Africa’s economic growth dipped to 3.2% in 2023, falling short of the 4.1% recorded in 2022, the African Development Bank (AfDB) reported. Despite the slowdown, the bank projected a return to faster growth for most regions in 2024, with the exception of Central Africa.

The AfDB attributed the slowdown to a confluence of factors, including the lingering effects of the COVID-19 pandemic, the ongoing war in Ukraine, China’s economic deceleration, and political instability within the continent. Additionally, the bank revised its 2023 growth estimates downwards for Central and North Africa, citing a recession in oil-producing Equatorial Guinea and the devastating floods in Libya.

“The shocks buffeting African economies since 2020 have damaged growth, with long-term implications,” the bank warned in its report.

However, amid the challenges, 15 African countries defied the trend, achieving economic growth exceeding 5% in 2023. These included Ethiopia, Ivory Coast, the Democratic Republic of Congo, Mauritius, and Rwanda.

Looking forward, the AfDB forecasts an upswing in growth for all regions except Central Africa in 2024. East Africa is expected to lead the pack with 5.7% growth, while Southern Africa remains the laggard at 2.2%. This sluggish performance, according to the bank, reflects the continued economic stagnation in South Africa, the region’s largest economy. South Africa is predicted to grow 1.1% in 2024, marginally up from 0.8% in 2023, despite holding national elections this year.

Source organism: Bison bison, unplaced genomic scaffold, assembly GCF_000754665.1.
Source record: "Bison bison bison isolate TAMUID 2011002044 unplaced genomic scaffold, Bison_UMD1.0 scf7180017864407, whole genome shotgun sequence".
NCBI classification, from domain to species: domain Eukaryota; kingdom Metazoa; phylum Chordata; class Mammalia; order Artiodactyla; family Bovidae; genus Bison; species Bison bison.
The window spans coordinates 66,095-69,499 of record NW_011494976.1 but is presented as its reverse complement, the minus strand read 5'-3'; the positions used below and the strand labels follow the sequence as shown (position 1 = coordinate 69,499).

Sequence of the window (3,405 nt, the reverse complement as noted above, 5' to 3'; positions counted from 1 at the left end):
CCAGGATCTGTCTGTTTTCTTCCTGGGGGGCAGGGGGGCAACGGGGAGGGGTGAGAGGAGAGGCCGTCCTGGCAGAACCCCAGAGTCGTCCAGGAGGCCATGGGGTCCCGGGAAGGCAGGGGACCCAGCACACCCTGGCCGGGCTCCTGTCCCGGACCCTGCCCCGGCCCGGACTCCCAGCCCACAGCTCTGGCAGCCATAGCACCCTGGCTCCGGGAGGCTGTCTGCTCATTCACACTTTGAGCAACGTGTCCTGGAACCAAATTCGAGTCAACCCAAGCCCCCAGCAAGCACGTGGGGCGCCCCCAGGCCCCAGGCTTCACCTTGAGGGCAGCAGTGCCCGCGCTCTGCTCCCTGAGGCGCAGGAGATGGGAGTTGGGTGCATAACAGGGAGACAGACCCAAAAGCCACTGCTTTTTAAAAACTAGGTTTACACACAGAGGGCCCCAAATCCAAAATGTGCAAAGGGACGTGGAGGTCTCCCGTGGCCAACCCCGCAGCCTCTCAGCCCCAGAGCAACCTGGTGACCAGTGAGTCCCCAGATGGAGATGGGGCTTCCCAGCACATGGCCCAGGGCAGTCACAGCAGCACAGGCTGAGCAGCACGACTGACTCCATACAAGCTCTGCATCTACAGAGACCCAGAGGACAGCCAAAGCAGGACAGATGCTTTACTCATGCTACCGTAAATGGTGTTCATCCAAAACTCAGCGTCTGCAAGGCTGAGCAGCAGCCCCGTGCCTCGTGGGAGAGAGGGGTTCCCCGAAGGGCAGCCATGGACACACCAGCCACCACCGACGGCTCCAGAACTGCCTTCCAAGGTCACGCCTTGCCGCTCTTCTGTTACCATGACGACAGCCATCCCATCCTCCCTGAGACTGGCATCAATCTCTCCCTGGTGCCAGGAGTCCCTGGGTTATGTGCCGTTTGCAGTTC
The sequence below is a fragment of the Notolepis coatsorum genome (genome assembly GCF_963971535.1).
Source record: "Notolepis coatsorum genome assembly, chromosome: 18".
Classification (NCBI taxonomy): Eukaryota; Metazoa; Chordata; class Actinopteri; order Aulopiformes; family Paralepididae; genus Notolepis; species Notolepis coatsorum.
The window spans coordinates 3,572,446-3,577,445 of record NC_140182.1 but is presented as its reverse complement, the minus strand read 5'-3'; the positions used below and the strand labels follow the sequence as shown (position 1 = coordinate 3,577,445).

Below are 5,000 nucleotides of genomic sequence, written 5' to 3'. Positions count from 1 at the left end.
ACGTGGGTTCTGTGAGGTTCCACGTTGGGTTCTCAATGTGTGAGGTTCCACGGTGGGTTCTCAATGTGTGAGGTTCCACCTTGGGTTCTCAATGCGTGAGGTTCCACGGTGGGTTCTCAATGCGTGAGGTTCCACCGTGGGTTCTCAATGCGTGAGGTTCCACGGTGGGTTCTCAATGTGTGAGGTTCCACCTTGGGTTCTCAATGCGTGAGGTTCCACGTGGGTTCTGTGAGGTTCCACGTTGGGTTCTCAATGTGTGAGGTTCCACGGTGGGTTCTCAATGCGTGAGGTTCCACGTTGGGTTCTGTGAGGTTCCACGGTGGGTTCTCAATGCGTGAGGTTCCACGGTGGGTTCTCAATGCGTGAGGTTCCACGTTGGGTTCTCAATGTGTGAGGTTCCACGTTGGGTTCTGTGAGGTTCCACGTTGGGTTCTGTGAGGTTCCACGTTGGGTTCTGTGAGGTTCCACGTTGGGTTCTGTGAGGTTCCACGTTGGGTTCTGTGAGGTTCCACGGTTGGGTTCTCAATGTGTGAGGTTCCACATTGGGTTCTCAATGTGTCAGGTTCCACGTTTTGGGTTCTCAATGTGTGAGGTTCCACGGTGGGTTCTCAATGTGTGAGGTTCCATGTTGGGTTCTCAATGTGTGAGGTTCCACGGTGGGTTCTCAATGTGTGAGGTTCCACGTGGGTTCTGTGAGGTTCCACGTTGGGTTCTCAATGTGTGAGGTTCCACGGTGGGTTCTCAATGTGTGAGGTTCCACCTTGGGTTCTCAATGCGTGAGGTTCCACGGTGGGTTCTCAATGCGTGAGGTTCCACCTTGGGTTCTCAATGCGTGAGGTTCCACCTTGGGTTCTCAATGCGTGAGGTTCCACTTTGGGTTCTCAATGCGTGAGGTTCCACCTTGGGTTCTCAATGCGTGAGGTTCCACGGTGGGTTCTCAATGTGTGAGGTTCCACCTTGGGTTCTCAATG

“This underwhelming economic situation has aggravated the country’s persistently high unemployment, poverty, and inequality, preventing it from reaping democratic dividends in the 30 years since the end of White minority rule,” the AfDB stated.

Nigeria, West Africa’s largest economy, is expected to grow 2.9% in 2024, a slight increase from 2023’s 2.5%. However, a sharply devalued currency is pushing up inflation, exacerbating a cost-of-living crisis.

In Egypt, high inflation and foreign exchange shortages are forecast to drag down growth to 3.7% this year, compared to 4% in 2023.

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